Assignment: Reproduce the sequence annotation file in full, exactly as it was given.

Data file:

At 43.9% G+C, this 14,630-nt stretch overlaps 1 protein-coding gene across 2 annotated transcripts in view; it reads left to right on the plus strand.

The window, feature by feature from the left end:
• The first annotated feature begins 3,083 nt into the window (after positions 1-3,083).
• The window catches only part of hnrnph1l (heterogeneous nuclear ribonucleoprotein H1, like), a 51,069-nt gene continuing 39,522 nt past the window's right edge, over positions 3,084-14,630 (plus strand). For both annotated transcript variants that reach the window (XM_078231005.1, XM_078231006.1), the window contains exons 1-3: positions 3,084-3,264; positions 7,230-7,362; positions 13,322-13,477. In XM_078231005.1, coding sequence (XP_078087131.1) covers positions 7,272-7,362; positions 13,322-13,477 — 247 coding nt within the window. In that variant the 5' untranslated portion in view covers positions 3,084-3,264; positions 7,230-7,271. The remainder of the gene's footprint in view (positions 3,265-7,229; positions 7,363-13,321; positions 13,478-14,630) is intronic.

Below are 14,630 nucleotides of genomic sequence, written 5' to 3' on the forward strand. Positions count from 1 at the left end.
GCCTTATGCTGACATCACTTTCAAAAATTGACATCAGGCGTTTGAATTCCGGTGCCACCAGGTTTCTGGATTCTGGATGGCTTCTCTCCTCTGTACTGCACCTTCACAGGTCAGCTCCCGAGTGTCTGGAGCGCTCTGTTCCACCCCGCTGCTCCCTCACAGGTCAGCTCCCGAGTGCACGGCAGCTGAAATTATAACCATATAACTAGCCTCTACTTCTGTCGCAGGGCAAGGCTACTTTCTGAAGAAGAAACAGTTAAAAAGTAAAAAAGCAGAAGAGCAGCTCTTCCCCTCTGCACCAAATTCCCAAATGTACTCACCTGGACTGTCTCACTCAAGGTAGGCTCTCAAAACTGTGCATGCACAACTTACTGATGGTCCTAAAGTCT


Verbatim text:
At 43.9% G+C, this 14,630-nt stretch overlaps 1 protein-coding gene across 2 annotated transcripts in view; it reads left to right on the plus strand.

The window, feature by feature from the left end:
• The first annotated feature begins 3,083 nt into the window (after positions 1-3,083).
• The window catches only part of hnrnph1l (heterogeneous nuclear ribonucleoprotein H1, like), a 51,069-nt gene continuing 39,522 nt past the window's right edge, over positions 3,084-14,630 (plus strand). For both annotated transcript variants that reach the window (XM_078231005.1, XM_078231006.1), the window contains exons 1-3: positions 3,084-3,264; positions 7,230-7,362; positions 13,322-13,477. In XM_078231005.1, coding sequence (XP_078087131.1) covers positions 7,272-7,362; positions 13,322-13,477 — 247 coding nt within the window. In that variant the 5' untranslated portion in view covers positions 3,084-3,264; positions 7,230-7,271. The remainder of the gene's footprint in view (positions 3,265-7,229; positions 7,363-13,321; positions 13,478-14,630) is intronic.

Below are 14,630 nucleotides of genomic sequence, written 5' to 3' on the forward strand. Positions count from 1 at the left end.
GCCTTATGCTGACATCACTTTCAAAAATTGACATCAGGCGTTTGAATTCCGGTGCCACCAGGTTTCTGGATTCTGGATGGCTTCTCTCCTCTGTACTGCACCTTCACAGGTCAGCTCCCGAGTGTCTGGAGCGCTCTGTTCCACCCCGCTGCTCCCTCACAGGTCAGCTCCCGAGTGCACGGCAGCTGAAATTATAACCATATAACTAGCCTCTACTTCTGTCGCAGGGCAAGGCTACTTTCTGAAGAAGAAACAGTTAAAAAGTAAAAAAGCAGAAGAGCAGCTCTTCCCCTCTGCACCAAATTCCCAAATGTACTCACCTGGACTGTCTCACTCAAGGTAGGCTCTCAAAACTGTGCATGCACAACTTACTGATGGTCCTAAAGTCT